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Saturday June 20, 1981
. . . where the 1970s live forever!

News stories from Saturday June 20, 1981


Summaries of the stories the major media outlets considered to be of particular importance on this date:

  • The Pope returned to the hospital in Rome where he was taken after being shot in St. Peter's Square on May 13. A persistent mild fever caused his readmission to Gemelli Hospital, which he left on June 3 to continue recuperation at the Vatican. [New York Times]
  • "Meaningful" contract talks were sought by the president of the air traffic controllers union as a Monday strike deadline approached. Talks continued in Washington, with Transportation Secretary Drew Lewis intervening on behalf of the administration. Before the talks resumed, Robert Poli, president of the union that represents 15,000 of the 17,000 federal employees who directly guide the nation's air traffic, said a walkout could be avoided if the union leadership felt progress was being made and if an agreement seemed near. The union turned down a government proposal that the government valued at $40 million a year in benefits. It wants instead a package whose estimated yearly cost would be $770 million. [New York Times]
  • Enforcement of environmental laws in alleged hazardous waste violation cases is being limited by the Federal Environmental Protection Agency. The agency has instructed its regional offices to stop initiating waste cleanup orders, which they were authorized to do under last November's new and tougher hazardous waste control regulations. The instructions were contained in an unpublicized May 28 advisory. [New York Times]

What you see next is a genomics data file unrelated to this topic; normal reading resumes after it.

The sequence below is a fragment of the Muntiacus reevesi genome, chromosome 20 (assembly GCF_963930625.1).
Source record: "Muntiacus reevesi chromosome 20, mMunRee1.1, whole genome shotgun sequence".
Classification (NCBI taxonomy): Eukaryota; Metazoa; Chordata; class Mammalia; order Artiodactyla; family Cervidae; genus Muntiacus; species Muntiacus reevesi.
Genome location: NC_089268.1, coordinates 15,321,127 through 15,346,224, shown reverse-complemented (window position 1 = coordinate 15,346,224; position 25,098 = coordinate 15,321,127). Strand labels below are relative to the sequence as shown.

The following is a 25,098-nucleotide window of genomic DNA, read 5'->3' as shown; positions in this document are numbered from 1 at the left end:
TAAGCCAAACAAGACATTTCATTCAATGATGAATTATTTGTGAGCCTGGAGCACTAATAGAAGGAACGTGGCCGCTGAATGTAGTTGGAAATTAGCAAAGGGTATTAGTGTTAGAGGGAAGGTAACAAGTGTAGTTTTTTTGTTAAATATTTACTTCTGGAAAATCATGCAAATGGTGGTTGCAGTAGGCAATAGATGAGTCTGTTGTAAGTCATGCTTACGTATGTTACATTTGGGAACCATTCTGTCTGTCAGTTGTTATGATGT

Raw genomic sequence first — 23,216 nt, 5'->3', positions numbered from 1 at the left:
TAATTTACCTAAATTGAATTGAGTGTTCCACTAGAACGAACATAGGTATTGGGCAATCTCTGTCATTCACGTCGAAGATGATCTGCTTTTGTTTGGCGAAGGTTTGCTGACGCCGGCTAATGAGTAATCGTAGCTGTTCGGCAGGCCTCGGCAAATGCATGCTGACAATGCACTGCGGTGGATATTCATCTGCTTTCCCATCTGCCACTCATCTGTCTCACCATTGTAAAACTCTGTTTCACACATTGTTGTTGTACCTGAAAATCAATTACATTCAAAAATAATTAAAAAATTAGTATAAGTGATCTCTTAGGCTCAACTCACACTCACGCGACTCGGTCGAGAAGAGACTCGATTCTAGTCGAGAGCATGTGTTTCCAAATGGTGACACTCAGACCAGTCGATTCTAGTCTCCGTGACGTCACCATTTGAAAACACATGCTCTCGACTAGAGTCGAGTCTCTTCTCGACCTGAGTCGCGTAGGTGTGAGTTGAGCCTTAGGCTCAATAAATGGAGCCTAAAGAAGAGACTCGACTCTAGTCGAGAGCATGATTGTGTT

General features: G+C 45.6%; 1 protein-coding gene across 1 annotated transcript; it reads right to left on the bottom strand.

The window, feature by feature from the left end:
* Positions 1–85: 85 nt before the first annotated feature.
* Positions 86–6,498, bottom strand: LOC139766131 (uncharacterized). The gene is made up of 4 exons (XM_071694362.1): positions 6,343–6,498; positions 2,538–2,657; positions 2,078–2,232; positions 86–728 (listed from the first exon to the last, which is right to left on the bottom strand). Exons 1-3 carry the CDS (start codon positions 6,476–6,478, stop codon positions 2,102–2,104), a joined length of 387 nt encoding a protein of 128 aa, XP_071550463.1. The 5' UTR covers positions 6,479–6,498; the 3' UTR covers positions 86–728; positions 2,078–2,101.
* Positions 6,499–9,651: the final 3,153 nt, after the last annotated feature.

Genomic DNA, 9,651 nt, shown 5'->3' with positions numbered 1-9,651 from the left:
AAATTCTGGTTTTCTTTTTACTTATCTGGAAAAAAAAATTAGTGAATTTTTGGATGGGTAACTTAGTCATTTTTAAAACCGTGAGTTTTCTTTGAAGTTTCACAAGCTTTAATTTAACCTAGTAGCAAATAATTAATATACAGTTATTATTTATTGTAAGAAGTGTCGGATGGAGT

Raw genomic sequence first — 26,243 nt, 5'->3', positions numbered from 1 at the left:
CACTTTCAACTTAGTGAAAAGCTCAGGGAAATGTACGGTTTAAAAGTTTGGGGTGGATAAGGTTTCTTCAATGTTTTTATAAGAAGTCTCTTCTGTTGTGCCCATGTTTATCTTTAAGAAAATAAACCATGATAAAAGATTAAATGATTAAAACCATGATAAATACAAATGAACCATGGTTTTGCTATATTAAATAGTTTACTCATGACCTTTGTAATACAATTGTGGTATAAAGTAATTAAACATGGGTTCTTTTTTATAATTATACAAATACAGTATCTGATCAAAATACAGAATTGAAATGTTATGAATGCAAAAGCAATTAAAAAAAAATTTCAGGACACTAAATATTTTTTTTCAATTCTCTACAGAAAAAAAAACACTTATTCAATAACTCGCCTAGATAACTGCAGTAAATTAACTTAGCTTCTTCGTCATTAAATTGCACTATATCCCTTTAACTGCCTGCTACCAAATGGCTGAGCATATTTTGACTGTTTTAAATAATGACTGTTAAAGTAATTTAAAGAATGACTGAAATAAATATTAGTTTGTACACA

• Retreat from third world pledges by the United States will seriously injure its economic and political interests, according to Robert McNamara, who will retire at the end of this month as president of the World Bank, which has been instrumental in carrying out those commitments. He expressed concern in an interview that Congress was "on the verge of repudiating" commitments made by the Carter administration and endorsed by the Reagan administration, including $658.3 million toward a general increase for the World Bank. [New York Times]
  • A final vote for Parliament in France tomorrow is expected to confirm the solid control of the fovernment by the new President, Francois Mitterrand and his Socialist Party, which gave the right its first defeat in 25 years. The Socialists are expected to win about 270 seats in the 491-seat Assembly, the dominant branch in the two-house Parliament. The Communists are likely to get be-tween 40 and 45 seats. The conservative Gaullists and the party of former President Valery Giscard d'Estaing should win a combined 160-180 seats. [New York Times]
  • Iran began impeachment proceedings against President Abolhassan Bani-Sadr. As Parliament met in Teheran to debate Mr. Bani-Sadr's fitness to remain in office, 19 people were reported killed in street fighting between rival political factions in the capital. [New York Times]


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